Dates: September 22 - August 1, 2011, 7-8:30PM
Location: The Huntington Library, Friend`s Hall,1151 Oxford Road, San Marino, CA 91108
Admission: Open seating; advance tickets required. For tickets, call 626-405-2128.
The Ron McCurdy Collective will present an evening of music by Li Jinhui, known as the “Father of Chinese popular music”. The evening will represent a collection of Li Jinhui’s highly popular Chinese folk songs orchestrated for concert piano, pipa and jazz quintet in a multimedia and multicultural setting. Although during his time, Li Jinhui was a controversial figure with many critics calling his music “vulgar” and “common”, his compositions became the main genre of music in Hong Kong and Taiwan in the 1930s and 1940s. Li’s collaboration with American jazz artist Buck Clayton had a transformative effect on Li’s musical evolution and ushered in an era of “Chinese jazz” which dominated the nightlife scene in nightclubs around Southeast Asia in the 1930’s. This performance will feature world-renown concert pianist Jing Ling Tam, pipa and vocal artist, Min Xiao-Fen and the Ron McCurdy Quintet. Scholar and film professor from Indiana University, Stephanie DeBoer designed the video. Orchestrations and arrangements compiled by Gary Shields and Ron McCurdy.
Dates: September 24, 2011
Location: The Huntington Library, 1151 Oxford Road, San Marino, CA 91108
Admission: Free; advance tickets required. For tickets, call 626-405-3503.
Religious and spiritual concepts have been significant influences in the creation of gardens in China, both private and imperial. In particular, Buddhism has had an extended and profound connection to gardens and their owners. Four speakers will present their findings on Buddhist and other spiritual ideas in the gardens of Chinese emperors, monks and scholars.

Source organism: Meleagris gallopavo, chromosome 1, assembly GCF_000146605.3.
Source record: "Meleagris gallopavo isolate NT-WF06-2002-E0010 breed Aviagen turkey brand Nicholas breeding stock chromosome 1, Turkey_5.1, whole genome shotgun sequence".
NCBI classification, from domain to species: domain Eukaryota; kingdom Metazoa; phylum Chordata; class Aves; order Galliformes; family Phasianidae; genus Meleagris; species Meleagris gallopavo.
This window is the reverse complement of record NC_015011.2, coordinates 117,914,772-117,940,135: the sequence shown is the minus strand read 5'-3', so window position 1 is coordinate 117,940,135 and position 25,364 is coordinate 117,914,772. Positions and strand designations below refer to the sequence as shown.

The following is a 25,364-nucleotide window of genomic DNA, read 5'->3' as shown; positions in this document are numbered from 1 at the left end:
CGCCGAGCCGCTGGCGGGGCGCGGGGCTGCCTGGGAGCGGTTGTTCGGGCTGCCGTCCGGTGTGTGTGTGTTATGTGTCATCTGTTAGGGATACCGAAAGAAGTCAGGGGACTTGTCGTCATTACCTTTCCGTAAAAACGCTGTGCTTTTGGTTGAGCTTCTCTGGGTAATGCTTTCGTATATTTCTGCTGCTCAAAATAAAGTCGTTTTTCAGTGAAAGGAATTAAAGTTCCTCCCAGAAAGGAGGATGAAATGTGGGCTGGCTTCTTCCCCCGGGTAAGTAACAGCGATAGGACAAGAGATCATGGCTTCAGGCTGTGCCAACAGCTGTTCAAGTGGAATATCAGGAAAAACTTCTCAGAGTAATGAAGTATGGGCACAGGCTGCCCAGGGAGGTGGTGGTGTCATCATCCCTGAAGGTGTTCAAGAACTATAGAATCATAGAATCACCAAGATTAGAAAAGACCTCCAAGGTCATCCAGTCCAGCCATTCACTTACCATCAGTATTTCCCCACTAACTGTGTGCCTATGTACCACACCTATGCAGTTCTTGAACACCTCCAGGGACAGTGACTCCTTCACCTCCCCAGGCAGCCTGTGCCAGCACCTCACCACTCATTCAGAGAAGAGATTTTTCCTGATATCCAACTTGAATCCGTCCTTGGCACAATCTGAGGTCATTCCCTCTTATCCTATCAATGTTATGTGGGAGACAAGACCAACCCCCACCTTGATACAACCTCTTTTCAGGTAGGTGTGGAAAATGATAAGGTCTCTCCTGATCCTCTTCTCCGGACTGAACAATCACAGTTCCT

8:30 Registration & Coffee
James P. Folsom, Marge and Sherm Telleen / Marion and Earle Jorgensen Director of the Botanical Gardens, The Huntington
June Li, Curator of Liu Fang Yuan, the Chinese Garden at The Huntington
9:30 Introductory Remarks
Richard Strassberg, University of California, Los Angeles
Moderator - Richard Strassberg, University of California, Los Angeles
Miho Fukuda, National Taiwan Normal University “Mongolian Imperial Gardens in the Forbidden City during the Yuan Dynasty”
Natasha Heller, University of California, Los Angeles “Monks in Landscapes, Monks in Gardens”
2:00 pm Session II
Moderator - Ina Asim, University of Oregon
Kevin Greenwood, Willamette University “The Imperial Self and the Eastern Academy: a Lost Garden of the Qianlong Era (1736-95)”
Stephen Whiteman, Middlebury College “A Religious Program at Bishu Shanzhuang, the Summer Palace of the Qing Emperors”
Registration is required. Please click here for registration materials.
Contact: Michelle Bailey
♦ Teachers on Asia
Thoughts about USCI 2011 Summer Residential Seminar: "USCI 2011 Summer Residential Seminar provides a fantastic opportunity for me to evaluate and to organize the existing knowledge I have had about China and Japan, in addition it also fill in the huge knowledge gap I have always had about Korea. As I was learning from all of the wonderful presentations each day, I was constantly thinking about what and how could I incorporate as much of the knowledge into my current curriculum as possible. I think the answer to my own question is relevance and correlation.
Ying Fisher, Saugus High School, William S, Hart UHSD
Reflections on USCI 2011 Summer Residential Seminar: "The USCI 2011 Summer Residential Seminar is both educational and informative. It covers a wide range of information about geography, history and culture of East Asia as well as resources that can be used in class. Moreover, it provides a forum for us to discuss and share our information and thoughts regarding the materials covered during the session. Overall, I gained general knowledge about Chinese, Korean and Japanese geography and history."
Shelly Liu, Manhattan Beach Middle School, Manhattan Beach USD